After indulging in some close-up wildfowl photography and finding an Aythya hybrid while checking the Tufted Duck for Lesser Scaup (I'd seen one here three winters ago), I was amazed to bump into Ken Shaw back in the centre - long time no see, and it was good to be able to show him the latest Birdwatch on display which featured the 'Chum Odyssey' article he had co-authored with Russell Wynn.

Having told Ken my plans for the day he gave me some very useful tips on locating two other Yanks further north in Argyll, and a couple of hours later I was carefully checking the fields near Drongen in east Ayrshire for goose flocks. The white morph Lesser Snow Goose seen recently wasn't at its regular location at Treesmax Farm, but with perseverance I found it tucked away with Greylags and a few Pink-feet not far away. Thanks to permission from the farmer at Drongen House to walk his land, I ended up getting decent views of this bird, in a flock numbering some 600 or so grey geese, and with a tag-along contingent of four Whooper Swans.

Heading west, it took more protacted scanning to finally pick out the distant female Ring-necked Duck at Martnatham Loch, finally located in company of a female Tufted Duck and, briefly, a female Common Goldeneye. Several Goosander showed well rather closer, but time was running short so I headed for Troon - arriving too late for the Iceland Gull or anything else of larid interest, but it was good to see the site and adjacent Barassie Shore, which looks to have great gulling potential. Some 265 miles and 13 hours later, I called it a day back in Edinburgh.

Sunday, 15 February 2009

Along the Firth of Forth

On our first of a few days in Scotland, we headed out to the beach at Gullane on an unseasonally mild February day. This was about kids, sand and rockpools rather than birds, but along the Firth of Forth you are never far away from them. As we walked down to the beach the sea buckthorn was still covered in berries, now well past their best, but 15 or so Fieldfares were still finding enough to eat. A line of 25 Pink-footed Geese headed north high overhead, calling, purposefully towards the eastern end of the Fife peninsula. Offshore, a few scattered groups of Common Eider were dotted about, and among them the occasional Shag and a drake Velvet Scoter - my first of the year.

West of Aberlady a party of eight Greylags flew in, and along the shore towards Longniddry were scattered groups of Pink-footed Geese along the shore as the tide came in. There were none of yesterday's Waxwings at Prestonpans, and no real time for photography either - but here are a couple of grab shots of commoner species, Oystercatcher and Common Eider.

Sunday, 8 February 2009

Diving on a Sunday afternoon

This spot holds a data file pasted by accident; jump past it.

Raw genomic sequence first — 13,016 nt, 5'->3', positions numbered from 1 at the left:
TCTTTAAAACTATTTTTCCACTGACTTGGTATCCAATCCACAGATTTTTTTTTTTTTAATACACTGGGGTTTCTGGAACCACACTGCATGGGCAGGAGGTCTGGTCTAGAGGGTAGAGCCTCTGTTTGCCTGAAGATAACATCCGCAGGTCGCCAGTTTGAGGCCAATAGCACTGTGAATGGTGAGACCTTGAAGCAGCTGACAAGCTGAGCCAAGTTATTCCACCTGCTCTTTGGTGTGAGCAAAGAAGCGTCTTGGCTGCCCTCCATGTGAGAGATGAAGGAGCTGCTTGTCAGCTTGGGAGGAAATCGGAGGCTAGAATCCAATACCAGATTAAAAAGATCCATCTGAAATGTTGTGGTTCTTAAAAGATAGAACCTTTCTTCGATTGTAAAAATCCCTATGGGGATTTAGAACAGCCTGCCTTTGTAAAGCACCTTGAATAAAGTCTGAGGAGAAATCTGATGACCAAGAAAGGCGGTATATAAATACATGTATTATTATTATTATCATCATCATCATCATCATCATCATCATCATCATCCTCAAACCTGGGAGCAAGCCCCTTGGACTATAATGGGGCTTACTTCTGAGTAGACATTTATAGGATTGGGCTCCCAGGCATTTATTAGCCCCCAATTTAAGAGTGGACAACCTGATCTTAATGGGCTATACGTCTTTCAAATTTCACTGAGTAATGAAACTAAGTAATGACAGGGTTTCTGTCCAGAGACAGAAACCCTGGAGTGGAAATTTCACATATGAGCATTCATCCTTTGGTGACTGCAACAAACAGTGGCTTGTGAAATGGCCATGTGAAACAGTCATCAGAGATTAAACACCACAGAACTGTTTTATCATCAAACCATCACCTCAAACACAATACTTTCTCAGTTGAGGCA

Other commitments unfortunately meant little time for birding this weekend, but en route to Islington this afternoon I made time for a brief stop at Stoke Newington Reservoirs. Continuing his run of good form at the site, Mark Pearson had recently found a Great Northern Diver on the west basin - an excellent bird to turn up this far into urban London, and perhaps the same individual that was reported until recently at Walthamstow Reservoirs in the 'wrong' end of the Lea Valley..

There was no sign of it on the west basin today, with just a summer-plumaged Great Crested Grebe and a few gulls on view, so I drove round to Lordship Lane to check the east basin from the bridge - and sure enough, it had moved across the road. Although distant, it was just about possible to make out through binoculars the pale 'scaly' edges to the upperpart feathering, indicating juvenile plumage. In 'rolling preen' mode, the bird was drifting further away when I grabbed this poor record shot with a 300 mm lens and 1.4x converter. Better images can be seen on Mark's excellent website,

Also on the east basin were another Great Crested Grebe, this time in non-breeding plumage, and five gull species - Black-headed and Common were the most numerous, along with eight or so Herring Gulls, a single adult graellsii Lesser Black-backed Gull and even a second-winter Great Black-backed Gull, a species I have rarely seen here in the past.

Tuesday, 3 February 2009

Winter delivers

Having given up on the motorised slalom event that is the ungritted slopes around Muswell Hill, I trudged through snow and ice this morning to get to the office, diverting my route to take in the best birding spots in Alexandra Park. Having had 18 Fieldfares over the site yesterday from the office window, and a drake Northern Shoveler on the boating lake on the way home, I thought it was worth a look again this morning.